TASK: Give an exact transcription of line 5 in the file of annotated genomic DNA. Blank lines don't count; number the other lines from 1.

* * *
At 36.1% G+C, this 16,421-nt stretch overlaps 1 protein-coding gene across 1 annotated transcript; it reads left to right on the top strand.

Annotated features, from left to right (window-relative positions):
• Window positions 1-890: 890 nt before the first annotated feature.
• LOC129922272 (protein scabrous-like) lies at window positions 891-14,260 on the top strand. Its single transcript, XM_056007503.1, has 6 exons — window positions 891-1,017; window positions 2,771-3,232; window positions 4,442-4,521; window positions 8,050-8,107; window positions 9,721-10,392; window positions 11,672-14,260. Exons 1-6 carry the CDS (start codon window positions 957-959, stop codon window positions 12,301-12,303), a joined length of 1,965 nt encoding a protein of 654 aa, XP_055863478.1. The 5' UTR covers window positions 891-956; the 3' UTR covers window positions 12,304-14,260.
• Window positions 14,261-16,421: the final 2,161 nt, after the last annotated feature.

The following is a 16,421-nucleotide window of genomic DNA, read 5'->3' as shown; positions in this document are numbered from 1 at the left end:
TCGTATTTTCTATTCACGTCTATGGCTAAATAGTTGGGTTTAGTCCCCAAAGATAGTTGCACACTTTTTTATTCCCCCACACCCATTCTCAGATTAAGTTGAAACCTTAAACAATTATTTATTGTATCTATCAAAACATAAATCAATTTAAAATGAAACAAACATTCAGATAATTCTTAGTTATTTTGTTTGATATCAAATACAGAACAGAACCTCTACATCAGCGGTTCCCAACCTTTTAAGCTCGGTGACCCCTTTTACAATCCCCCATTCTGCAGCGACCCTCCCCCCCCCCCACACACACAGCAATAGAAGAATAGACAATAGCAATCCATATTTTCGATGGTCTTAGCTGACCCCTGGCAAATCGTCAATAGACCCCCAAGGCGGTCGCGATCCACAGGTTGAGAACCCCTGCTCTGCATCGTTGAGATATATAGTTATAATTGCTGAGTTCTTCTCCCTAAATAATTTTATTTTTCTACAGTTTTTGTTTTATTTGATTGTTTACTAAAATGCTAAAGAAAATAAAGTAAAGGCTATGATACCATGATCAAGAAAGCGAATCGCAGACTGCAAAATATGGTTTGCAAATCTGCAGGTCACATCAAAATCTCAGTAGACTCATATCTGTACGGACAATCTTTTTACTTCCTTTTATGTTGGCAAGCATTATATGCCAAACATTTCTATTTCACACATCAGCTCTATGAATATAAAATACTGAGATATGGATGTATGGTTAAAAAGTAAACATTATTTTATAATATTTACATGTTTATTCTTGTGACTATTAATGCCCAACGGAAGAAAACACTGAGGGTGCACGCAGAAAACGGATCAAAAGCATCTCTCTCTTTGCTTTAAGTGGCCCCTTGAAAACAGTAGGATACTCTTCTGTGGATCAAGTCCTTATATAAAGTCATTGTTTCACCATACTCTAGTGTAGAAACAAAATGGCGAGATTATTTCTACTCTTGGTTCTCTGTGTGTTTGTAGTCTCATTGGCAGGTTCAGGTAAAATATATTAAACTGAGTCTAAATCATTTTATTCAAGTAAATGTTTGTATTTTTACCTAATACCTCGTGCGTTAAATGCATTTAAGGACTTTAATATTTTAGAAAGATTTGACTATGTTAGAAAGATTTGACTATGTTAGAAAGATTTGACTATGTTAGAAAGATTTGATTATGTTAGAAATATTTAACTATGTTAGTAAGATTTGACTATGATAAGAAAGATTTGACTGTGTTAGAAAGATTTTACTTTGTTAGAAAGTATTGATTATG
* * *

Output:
• Window positions 14,261-16,421: the final 2,161 nt, after the last annotated feature.